NiMH Battery | Nickel Metal Hydride Rechargeable Battery


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An NiMH battery is a rechargeable battery that uses nickel hydroxide for the positive electrode (cathode) and a hydrogen-absorbing alloy for the negative electrode. NiMH or Ni-MH is an abbreviation for nickel-metal hydride. The NiMH battery chemistry is a hybrid of the proven cathode chemistry of the sealed nickel-cadmium (NiCd) battery and the improved anode chemistry that features an advanced hydrogen energy storage concept instead of using cadmium, a highly toxic substance. While the removal of cadmium makes NiMH batteries more cost effective to recycle than NiCd batteries, a more prominent benefit of using NiCd batteries is that these batteries have twice to three times the capacity of equivalent size NiCd batteries. The design similarities between the two chemistries (e.g. similar operating voltages) also simplify battery replacement in products using NiCd batteries.

Cell Construction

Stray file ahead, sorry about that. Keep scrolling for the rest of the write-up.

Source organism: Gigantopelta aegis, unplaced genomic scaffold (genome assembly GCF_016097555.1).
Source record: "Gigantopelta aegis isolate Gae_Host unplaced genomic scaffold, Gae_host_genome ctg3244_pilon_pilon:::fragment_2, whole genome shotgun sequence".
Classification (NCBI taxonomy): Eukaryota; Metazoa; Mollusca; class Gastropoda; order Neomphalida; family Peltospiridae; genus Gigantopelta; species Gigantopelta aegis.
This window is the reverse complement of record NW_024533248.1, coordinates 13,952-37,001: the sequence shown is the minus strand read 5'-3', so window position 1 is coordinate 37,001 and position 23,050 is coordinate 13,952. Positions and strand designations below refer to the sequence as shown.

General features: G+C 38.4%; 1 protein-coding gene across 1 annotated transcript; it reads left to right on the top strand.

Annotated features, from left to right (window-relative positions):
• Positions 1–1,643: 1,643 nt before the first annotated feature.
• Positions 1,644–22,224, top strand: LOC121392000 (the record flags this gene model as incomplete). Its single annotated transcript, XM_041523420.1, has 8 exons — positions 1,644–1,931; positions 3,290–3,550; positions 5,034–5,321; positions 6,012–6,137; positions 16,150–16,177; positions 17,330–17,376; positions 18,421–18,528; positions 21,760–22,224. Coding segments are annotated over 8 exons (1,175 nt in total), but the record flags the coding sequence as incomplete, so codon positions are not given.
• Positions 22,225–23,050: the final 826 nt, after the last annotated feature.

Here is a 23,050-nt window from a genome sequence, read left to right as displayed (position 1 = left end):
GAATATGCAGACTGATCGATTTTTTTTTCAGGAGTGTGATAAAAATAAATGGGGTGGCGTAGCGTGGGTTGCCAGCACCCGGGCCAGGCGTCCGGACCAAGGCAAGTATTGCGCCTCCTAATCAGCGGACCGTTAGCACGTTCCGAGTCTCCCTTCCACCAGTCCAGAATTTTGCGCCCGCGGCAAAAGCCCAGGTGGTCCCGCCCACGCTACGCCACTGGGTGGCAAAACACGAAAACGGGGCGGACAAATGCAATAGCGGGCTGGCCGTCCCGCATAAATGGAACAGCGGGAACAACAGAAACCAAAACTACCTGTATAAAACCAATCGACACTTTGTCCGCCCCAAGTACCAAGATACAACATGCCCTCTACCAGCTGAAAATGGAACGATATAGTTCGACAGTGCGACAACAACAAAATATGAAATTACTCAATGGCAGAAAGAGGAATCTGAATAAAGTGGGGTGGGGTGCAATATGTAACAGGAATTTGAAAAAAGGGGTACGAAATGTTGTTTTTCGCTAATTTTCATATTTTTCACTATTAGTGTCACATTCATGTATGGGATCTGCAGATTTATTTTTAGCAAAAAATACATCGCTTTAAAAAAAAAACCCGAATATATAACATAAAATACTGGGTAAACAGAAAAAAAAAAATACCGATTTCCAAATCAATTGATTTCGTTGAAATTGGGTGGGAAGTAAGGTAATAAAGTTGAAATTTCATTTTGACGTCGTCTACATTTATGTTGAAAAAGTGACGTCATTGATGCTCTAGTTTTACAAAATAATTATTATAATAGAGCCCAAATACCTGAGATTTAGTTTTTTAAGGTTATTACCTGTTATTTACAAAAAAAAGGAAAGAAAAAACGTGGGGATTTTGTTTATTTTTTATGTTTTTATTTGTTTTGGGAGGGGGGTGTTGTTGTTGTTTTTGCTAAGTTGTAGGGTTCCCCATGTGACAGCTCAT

The fundamental components for a NiMH battery are a positive plate impregnated with nickel hydroxide, a negative plate impregnated with hydrogen-absorbing alloys, a separator made of fine fibers, an alkaline electrolyte, a metal housing, and a sealing plate provided with a safety vent. The plates may vary in the type of substrate and plaque, impregnation process, formation process, and termination technique. The positive and negative plates are sandwiched by the separator, wound into a coil, inserted into the metallic can that is sealed after injection of electrolyte. The plates and separator are soaked in an alkaline electrolyte made up of aqueous potassium hydroxide. The nickel-metal hydride battery is characterized by a vented design. Excess hydrogen and oxygen gases generated as a result of extended overcharge or incompatible battery/charger combinations are vented from the cell container, thus maintaining pressure equilibrium within the battery. The safety vent releases excess hydrogen and oxygen only during abusive conditions. The cells remain sealed during normal charging/operating conditions.